Children who are exposed to books early in life have better language skills than those who wait until later.

Adam Payne, Grover Whitehurst, and Andrea Angell. “The Role of Home Literacy Environment in the Development of Language Ability in Preschool Children for Low-Income Families”. Early Childhood Research Quarterly v. 9 issues 3-4 (1994) p.422-440.

A baby's brain grows to about 80% adult size by age three and 90% by age five as neurons grow and develop new sensors for information.  Along with this growth, childhood is a highly active period of neural circuit-selection in patterns of learning and processing are established creating "critical periods" for development.  "The critical period for language development begins to close around age 5 and ends around puberty."

Zero to Three: National Center for Infants, Toddlers, and Families.  Web 23 May 2015.

Children who live in print-rich environments and who are read to during the first years of life are much more likely to learn to read on schedule.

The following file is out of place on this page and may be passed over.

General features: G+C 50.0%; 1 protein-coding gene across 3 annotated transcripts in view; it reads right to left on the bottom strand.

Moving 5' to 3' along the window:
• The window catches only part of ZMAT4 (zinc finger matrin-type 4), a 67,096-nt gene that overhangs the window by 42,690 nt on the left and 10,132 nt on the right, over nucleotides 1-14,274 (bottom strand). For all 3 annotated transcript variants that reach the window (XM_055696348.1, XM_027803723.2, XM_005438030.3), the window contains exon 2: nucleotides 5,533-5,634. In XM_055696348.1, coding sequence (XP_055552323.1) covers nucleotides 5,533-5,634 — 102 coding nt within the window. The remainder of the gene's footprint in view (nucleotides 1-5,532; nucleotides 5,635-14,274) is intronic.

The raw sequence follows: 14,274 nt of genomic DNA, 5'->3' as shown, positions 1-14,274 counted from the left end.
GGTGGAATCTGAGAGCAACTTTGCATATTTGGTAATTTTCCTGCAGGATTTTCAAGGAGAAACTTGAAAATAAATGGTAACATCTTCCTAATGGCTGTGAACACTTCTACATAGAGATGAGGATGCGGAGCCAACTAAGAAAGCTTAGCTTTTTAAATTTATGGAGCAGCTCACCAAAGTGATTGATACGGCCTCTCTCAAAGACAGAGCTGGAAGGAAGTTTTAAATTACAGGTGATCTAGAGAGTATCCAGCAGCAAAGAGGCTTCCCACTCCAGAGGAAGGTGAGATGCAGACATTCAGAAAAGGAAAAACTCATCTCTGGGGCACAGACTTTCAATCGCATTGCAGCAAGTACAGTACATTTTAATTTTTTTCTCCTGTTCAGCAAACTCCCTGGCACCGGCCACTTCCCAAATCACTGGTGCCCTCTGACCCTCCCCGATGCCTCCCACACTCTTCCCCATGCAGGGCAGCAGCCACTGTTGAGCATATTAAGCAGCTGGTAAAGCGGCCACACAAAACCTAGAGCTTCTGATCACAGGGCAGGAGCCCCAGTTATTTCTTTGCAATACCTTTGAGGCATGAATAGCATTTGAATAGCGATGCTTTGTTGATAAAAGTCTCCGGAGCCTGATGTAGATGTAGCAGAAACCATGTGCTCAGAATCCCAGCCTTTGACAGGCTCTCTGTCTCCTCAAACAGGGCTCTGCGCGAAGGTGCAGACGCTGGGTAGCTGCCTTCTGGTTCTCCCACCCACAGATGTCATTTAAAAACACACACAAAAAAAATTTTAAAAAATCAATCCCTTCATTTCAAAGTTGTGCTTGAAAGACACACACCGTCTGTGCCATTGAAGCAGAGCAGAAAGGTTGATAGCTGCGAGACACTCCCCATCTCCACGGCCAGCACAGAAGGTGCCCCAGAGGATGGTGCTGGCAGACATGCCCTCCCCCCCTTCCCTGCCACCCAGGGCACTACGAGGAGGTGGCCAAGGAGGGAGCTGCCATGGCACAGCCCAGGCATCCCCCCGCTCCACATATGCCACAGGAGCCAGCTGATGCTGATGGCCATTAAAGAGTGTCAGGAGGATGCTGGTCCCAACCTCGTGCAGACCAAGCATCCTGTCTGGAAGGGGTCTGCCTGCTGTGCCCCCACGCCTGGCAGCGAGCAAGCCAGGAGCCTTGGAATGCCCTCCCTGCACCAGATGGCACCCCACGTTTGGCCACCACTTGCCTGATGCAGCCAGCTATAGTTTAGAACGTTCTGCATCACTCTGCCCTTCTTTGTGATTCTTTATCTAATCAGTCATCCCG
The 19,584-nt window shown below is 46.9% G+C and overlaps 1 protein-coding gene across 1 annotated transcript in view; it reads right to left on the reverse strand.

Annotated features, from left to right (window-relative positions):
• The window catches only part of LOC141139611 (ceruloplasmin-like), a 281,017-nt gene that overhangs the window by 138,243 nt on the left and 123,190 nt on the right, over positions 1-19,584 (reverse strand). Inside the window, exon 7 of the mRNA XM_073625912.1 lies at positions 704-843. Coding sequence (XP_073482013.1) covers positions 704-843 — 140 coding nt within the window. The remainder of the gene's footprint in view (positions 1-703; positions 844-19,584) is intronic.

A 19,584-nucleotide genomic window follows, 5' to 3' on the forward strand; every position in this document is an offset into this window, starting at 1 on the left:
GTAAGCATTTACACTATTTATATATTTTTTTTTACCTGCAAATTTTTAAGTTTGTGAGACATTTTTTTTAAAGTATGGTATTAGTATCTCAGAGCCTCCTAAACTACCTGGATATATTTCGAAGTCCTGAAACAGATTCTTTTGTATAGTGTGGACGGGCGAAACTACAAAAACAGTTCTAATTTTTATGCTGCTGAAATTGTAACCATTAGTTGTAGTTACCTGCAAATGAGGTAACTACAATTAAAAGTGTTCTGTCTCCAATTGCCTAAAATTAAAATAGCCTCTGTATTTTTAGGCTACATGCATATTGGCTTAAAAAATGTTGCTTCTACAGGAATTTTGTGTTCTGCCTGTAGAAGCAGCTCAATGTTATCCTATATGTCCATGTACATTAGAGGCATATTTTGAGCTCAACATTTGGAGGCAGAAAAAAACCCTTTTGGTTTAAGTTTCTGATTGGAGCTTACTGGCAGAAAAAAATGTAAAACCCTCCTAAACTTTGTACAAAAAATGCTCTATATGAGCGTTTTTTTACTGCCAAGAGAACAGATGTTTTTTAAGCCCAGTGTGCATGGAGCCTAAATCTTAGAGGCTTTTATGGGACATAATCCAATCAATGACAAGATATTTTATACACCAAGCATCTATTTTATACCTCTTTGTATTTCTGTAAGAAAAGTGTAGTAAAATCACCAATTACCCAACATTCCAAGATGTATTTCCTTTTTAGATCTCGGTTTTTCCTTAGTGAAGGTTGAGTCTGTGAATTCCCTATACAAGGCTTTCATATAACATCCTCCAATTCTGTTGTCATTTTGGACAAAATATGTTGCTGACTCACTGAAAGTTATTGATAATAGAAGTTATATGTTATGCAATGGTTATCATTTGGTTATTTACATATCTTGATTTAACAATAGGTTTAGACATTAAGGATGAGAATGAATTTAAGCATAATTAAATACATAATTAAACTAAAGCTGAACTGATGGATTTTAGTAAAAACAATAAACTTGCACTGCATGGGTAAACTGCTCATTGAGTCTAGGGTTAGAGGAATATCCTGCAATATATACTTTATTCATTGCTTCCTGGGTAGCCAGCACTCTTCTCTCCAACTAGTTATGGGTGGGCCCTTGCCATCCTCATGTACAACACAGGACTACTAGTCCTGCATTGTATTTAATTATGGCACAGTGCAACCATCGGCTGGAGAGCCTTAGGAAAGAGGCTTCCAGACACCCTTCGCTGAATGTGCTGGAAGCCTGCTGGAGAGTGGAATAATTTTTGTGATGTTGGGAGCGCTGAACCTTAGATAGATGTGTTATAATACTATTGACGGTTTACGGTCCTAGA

Growing up in a home with 500 books would propel a child 3.2 years further in education, on average, than would growing up in a similar home with few or no books... A child from a family rich in books is 19 percentage points more likely to complete university than a comparable child growing up without a home library.

Evans, M.D.R., J. Kelley, J. Sikora, and D. J. Treiman. 2010. "Family Scholarly Culture and Educational Success: Evidence From 27 Nations." Research in Social Stratification and Mobility 28(2):171-197.

Children who fall seriously behind in the growth of critical early reading skills have fewer opportunities to practice reading. Evidence suggests that these lost practice opportunities make it extremely difficult for children who remain poor readers during the first three years of elementary school to ever acquire average levels of reading fluency.

Torgeson, J. Avoiding the Devastating Downward Spiral, American Educator. (2004)

A child who is a poor reader at the end of first grade has an 88% chance of being a poor reader at the end of fourth grade.  

Juel, Connie.  1988.  "Learning to Read and Write: A Longitudinal Study of 54 Children from First through Fourth Grades."  Journal of Educational Psychology.  80(4): 437-447.

Shared-reading practices—a parent reading a picture book with a toddler or a teacher reading a book to a class of preschoolers—are reading practices that are widely recommended to promote language and other skills related to early literacy development. Shared-reading activities are often recommended as the single most important thing adults can do to promote the emergent literacy skills of young children. (p. 153)